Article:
About

How It Works

KnowledgePicker is a catalog of learning resources open to anyone for browsing, bookmarking and contributing. Read on to see how all that works.

Overview

KnowledgePicker is a website where you can find tips for learning resources. Anyone can add more tips thanks to edit requests. And to make order in your studies or share your knowledge and interests with others, you can create beautiful and informative profile pages. Let's look at each part in more details.

Tips for learning resources

Tips for learning materials are simply called resources and can be of any type—from books, online courses or videos to scientific papers and educative mobile applications. Resources are organized under topics, so the relevant ones can be found easily.

Show topic details Health Show topic details Sleep Show resource details Why we sleep? Show topic details Improving sleep Show resource details 34 sleep hacks Show topic details Sleep deprivation Show resource details Not enough sleep? Show topic details Breathing Show topic details Pranayama Show resource details Prana Breath App Show topic details Wim Hof Method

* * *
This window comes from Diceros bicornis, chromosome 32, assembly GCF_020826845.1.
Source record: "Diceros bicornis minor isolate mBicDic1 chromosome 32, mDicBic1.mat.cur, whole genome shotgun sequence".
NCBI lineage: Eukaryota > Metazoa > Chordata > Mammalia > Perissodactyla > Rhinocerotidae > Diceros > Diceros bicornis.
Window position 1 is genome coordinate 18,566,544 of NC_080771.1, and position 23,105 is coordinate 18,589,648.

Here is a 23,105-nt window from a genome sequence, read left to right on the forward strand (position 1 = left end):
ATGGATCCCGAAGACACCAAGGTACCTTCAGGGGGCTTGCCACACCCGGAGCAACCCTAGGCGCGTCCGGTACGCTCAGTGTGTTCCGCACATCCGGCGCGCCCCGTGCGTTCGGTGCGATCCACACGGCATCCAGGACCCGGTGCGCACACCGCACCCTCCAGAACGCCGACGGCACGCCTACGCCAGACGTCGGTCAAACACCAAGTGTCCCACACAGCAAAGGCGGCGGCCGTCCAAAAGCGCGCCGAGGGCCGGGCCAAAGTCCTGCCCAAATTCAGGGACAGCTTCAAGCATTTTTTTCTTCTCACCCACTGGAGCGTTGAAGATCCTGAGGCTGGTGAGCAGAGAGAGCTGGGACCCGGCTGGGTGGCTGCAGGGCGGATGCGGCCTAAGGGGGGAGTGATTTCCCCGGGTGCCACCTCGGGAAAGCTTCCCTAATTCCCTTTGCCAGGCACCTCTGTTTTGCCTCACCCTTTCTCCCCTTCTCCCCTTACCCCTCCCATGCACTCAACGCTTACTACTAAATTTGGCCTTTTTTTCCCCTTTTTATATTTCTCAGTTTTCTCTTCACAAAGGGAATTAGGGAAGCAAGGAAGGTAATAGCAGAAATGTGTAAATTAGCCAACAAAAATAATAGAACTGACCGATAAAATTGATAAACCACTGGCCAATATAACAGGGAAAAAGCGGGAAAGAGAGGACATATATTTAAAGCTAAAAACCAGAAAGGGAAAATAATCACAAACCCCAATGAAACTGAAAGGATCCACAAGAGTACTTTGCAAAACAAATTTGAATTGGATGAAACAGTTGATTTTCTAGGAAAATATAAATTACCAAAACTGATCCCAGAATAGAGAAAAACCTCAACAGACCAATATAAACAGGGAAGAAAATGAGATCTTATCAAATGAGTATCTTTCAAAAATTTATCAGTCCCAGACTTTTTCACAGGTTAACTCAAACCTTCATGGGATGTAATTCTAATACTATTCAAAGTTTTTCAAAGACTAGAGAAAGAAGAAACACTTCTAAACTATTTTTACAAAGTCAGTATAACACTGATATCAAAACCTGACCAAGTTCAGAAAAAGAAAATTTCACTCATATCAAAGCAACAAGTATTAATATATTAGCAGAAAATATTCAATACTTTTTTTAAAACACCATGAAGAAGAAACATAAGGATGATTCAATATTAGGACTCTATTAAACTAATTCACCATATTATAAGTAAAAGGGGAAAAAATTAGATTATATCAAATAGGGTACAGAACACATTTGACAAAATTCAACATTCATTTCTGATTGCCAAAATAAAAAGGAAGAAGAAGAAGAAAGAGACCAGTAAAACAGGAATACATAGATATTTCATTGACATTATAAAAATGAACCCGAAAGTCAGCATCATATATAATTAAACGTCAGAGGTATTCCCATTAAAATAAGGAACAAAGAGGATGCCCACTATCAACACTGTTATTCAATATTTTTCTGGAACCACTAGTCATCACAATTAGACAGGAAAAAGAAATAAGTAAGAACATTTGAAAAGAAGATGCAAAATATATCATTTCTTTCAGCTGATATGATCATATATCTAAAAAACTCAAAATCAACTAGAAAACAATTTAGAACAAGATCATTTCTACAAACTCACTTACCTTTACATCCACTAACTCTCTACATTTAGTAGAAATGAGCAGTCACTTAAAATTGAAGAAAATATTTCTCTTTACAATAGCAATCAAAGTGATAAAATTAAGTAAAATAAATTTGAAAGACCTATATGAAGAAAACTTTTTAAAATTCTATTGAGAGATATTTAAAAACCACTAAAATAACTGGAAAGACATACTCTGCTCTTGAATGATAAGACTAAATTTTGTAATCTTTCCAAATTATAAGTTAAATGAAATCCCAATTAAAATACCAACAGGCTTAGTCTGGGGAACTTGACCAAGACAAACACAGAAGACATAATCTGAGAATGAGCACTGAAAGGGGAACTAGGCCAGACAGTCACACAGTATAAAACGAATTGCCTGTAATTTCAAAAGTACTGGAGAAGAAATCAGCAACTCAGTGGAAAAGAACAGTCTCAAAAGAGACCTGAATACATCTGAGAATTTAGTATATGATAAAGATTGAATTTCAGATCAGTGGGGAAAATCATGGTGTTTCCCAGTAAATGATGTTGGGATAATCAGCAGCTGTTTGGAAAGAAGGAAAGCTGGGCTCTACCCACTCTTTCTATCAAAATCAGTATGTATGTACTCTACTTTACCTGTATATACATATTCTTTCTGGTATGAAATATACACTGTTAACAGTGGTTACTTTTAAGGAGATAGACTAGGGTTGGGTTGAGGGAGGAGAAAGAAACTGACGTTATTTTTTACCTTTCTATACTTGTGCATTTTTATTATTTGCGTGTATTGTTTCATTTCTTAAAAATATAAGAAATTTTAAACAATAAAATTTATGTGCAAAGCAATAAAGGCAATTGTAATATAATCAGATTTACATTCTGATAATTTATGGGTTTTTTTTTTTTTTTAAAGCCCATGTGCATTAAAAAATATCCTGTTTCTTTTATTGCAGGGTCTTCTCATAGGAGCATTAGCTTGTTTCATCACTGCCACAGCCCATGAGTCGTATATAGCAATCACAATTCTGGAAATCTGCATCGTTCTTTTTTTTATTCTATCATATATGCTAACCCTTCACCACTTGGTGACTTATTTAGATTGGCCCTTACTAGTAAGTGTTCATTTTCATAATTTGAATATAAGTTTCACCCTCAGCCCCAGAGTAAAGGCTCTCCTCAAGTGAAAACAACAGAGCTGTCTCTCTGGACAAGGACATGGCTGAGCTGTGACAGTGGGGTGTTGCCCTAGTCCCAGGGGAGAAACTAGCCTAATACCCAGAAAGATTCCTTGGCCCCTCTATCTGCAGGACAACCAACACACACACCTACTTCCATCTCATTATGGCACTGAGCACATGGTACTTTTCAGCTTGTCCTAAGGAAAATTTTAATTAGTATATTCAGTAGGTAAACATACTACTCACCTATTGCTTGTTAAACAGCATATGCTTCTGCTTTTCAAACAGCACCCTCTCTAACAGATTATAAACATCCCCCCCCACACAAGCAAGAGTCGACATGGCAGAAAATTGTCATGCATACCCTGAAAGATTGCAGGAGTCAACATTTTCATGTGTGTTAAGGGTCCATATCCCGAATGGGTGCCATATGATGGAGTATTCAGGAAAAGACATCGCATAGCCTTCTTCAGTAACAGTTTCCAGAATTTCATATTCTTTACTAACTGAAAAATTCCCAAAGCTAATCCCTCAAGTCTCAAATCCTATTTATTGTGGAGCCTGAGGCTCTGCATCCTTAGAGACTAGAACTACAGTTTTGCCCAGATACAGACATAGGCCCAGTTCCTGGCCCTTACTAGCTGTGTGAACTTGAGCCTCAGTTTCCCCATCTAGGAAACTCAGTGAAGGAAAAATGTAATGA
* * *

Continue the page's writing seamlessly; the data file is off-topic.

Example of hierarchy of topics and resources. Interactive

Resources have links to the website or store where they are available. There is one hidden advantage—no more outdated links thanks to the actively-maintained catalog. Furthermore, resources have links to their authors and other related resources (e.g., discussions or expert reviews).

Show resource details Why we sleep? authors: Show author details Matthew Walker reviews: Show resource details The Guardian: Book Review discussions: Show resource details Reddit: Book summary podcasts: Show resource details Joe Rogan Experience #1109 Show resource details Podcast notes Show resource details FoundMyFitness Episode
Resource and its connections. Interactive

This way, elaborate and informative networks of connections can be created. More illustrations of this concept are available on our examples page.

Registered users can rate resources on their clarity, level of difficulty and overall score (plus specify their own level of expertise). Optionally, users can also comment about advantages, disadvantages and provide general review of a resource. Thanks to that, we can show you best resources as seen by students themselves and provide different lists for beginner, intermediate and advanced students.

Show topic details Sleep beginner: Show resource details Why we sleep? rating: 10 Show resource details Wikipedia: Sleep rating: 8 intermediate: Show resource details Govt. of Australia rating: 9 advanced: Show resource details Sleep journal
Resources sorted by rating and grouped by difficulty. Interactive

We now know what constitutes KnowledgePicker. Let's see how content can be registered into the website.

Edit requests

Unlike Wikipedia, KnowledgePicker does not allow unconstrained editing of information which can lead to inconsistencies. Instead, every change a user makes must be reviewed and accepted by another user with high-enough reputation (more on that below).